Leopard (Panthera pardus)

Leopards are solitary cats that spend a lot of their time in trees although in the Luangwa Valley, they are often found on the ground since the dense bush is an ideal habitat which provides them with enough shade to rest, safe from other predators, and hiding places to stalk their prey from. Their spotted coat camouflages them well, making them blend in with the tree leaves and tall grass. 

They are mostly nocturnal and will generally hunt at night although they will also try and catch preys any time of the day too. In Luangwa as well as in many places leopards have adapted to hunting during the day so they can better avoid hyenas. 

Leopards prey mostly on impala and other antelopes but they will also hunt baboons, rodents, monkeys and warthogs. Leopards are ambush predators; they will crouch low on the ground and sneak up to their prey and pounce before they can react. Skilled climbers, they will also hide in trees and jump on unsuspecting antelopes below them.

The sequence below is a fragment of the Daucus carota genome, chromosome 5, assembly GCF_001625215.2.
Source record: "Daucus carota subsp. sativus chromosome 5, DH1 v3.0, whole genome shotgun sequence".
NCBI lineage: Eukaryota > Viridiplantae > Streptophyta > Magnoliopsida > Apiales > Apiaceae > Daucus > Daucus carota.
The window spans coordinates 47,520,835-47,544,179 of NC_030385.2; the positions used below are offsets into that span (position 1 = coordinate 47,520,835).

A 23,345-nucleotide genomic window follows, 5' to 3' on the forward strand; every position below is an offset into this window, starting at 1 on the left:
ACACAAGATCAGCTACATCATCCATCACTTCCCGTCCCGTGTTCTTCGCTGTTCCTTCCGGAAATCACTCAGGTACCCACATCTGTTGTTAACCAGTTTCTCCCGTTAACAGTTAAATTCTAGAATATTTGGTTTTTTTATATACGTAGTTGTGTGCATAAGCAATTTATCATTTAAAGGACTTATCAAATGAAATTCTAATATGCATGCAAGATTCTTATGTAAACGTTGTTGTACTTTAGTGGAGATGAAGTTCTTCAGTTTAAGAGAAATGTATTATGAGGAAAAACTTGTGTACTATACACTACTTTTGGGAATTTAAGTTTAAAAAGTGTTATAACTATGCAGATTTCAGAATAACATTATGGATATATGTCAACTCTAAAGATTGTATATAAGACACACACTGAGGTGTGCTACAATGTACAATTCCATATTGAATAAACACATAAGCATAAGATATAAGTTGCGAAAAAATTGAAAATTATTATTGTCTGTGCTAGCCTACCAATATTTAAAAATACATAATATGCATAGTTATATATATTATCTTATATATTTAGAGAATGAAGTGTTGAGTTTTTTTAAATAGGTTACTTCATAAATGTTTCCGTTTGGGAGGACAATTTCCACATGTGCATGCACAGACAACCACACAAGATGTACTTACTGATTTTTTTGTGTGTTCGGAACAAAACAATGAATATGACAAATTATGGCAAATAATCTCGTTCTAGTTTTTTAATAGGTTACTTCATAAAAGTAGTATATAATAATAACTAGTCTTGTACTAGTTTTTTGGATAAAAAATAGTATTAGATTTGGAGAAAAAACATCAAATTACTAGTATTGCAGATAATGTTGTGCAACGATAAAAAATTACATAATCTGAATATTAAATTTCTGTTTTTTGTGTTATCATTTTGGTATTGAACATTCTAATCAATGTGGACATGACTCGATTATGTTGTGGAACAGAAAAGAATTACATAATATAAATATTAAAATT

Impalas love sausage tree flowers for example so the trees are a perfect place for leopards to hide and hunt from.

Leopards are strong and can carry their prey up to three times their bodyweight up a tree to keep it out of reach of hyenas and other predators.

They are solitary creatures that come together with other members of their species only to mate or raise their young. Although very rare, up to six leopards together have been spotted in South Luangwa National Park including a male, a first and a second sets of cubs and their mother. 

Leopards mark their territory by leaving scratches and urine scent marks on trees to warn other leopards to stay away. Males and females will cross territories, but only to mate. Males have bigger territories that overlap with the smaller territories of several females to increase the chance of mating. 

Leopards have a gestation period of about three months and typically give birth to a litter of two to three cubs in a den. Cubs are born blind and suckle for around 3 months and are kept hidden for the first 8 weeks to protect them from predators.

Little ones will follow their mother until they are about 12 to18 months. Leopards can live up to an average of 15 years in the wild.

FUN FACT: Although rare, a group of leopards together is called a "leap". 

Facts and pictures by Kelvin Zulu, Luangwa Wildlife Magazine photographer and expert safari guide. Article written by Luangwa Wildlife Magazine editor-in-chief and wildlife journalist Mahina Perrot. Contributions (articles and/or pictures) are welcome and can be sent to info@luangwawildlife.com. For advertising enquiries, email us at advertising@luangwawildlife.com.